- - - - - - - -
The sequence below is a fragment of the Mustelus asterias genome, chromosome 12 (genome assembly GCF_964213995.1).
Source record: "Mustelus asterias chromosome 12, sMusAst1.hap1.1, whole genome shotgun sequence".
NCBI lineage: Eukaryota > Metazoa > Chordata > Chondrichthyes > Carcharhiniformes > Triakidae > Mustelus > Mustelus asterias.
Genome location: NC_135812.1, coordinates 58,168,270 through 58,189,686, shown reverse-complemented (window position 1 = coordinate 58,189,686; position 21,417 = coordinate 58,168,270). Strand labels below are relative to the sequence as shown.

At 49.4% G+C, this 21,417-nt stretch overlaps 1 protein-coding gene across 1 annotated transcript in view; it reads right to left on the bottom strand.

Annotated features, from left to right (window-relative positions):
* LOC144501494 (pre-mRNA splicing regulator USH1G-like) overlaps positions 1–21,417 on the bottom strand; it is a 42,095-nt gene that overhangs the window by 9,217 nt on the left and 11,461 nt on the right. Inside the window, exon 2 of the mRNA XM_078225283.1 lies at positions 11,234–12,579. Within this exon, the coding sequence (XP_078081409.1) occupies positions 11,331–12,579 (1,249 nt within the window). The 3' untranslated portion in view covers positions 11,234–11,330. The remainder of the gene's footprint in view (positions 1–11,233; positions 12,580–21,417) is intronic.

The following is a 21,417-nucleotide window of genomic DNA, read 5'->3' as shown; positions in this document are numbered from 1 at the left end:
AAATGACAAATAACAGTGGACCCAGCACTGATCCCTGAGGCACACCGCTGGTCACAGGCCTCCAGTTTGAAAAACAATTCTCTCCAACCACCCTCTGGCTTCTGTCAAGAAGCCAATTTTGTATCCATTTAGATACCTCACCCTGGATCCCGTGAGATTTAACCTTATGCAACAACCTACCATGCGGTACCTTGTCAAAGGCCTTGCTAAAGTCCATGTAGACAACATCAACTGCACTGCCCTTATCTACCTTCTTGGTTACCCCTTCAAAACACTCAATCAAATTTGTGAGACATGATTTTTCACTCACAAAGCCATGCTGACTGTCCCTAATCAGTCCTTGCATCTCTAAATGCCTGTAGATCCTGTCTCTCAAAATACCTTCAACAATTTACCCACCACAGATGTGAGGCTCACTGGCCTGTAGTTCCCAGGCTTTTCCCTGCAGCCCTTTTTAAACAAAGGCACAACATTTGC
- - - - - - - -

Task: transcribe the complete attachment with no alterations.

The sequence below is a fragment of the Mustelus asterias genome, chromosome 12 (genome assembly GCF_964213995.1).
Source record: "Mustelus asterias chromosome 12, sMusAst1.hap1.1, whole genome shotgun sequence".
NCBI lineage: Eukaryota > Metazoa > Chordata > Chondrichthyes > Carcharhiniformes > Triakidae > Mustelus > Mustelus asterias.
Genome location: NC_135812.1, coordinates 58,168,270 through 58,189,686, shown reverse-complemented (window position 1 = coordinate 58,189,686; position 21,417 = coordinate 58,168,270). Strand labels below are relative to the sequence as shown.

At 49.4% G+C, this 21,417-nt stretch overlaps 1 protein-coding gene across 1 annotated transcript in view; it reads right to left on the bottom strand.

Annotated features, from left to right (window-relative positions):
* LOC144501494 (pre-mRNA splicing regulator USH1G-like) overlaps positions 1–21,417 on the bottom strand; it is a 42,095-nt gene that overhangs the window by 9,217 nt on the left and 11,461 nt on the right. Inside the window, exon 2 of the mRNA XM_078225283.1 lies at positions 11,234–12,579. Within this exon, the coding sequence (XP_078081409.1) occupies positions 11,331–12,579 (1,249 nt within the window). The 3' untranslated portion in view covers positions 11,234–11,330. The remainder of the gene's footprint in view (positions 1–11,233; positions 12,580–21,417) is intronic.

The following is a 21,417-nucleotide window of genomic DNA, read 5'->3' as shown; positions in this document are numbered from 1 at the left end:
AAATGACAAATAACAGTGGACCCAGCACTGATCCCTGAGGCACACCGCTGGTCACAGGCCTCCAGTTTGAAAAACAATTCTCTCCAACCACCCTCTGGCTTCTGTCAAGAAGCCAATTTTGTATCCATTTAGATACCTCACCCTGGATCCCGTGAGATTTAACCTTATGCAACAACCTACCATGCGGTACCTTGTCAAAGGCCTTGCTAAAGTCCATGTAGACAACATCAACTGCACTGCCCTTATCTACCTTCTTGGTTACCCCTTCAAAACACTCAATCAAATTTGTGAGACATGATTTTTCACTCACAAAGCCATGCTGACTGTCCCTAATCAGTCCTTGCATCTCTAAATGCCTGTAGATCCTGTCTCTCAAAATACCTTCAACAATTTACCCACCACAGATGTGAGGCTCACTGGCCTGTAGTTCCCAGGCTTTTCCCTGCAGCCCTTTTTAAACAAAGGCACAACATTTGC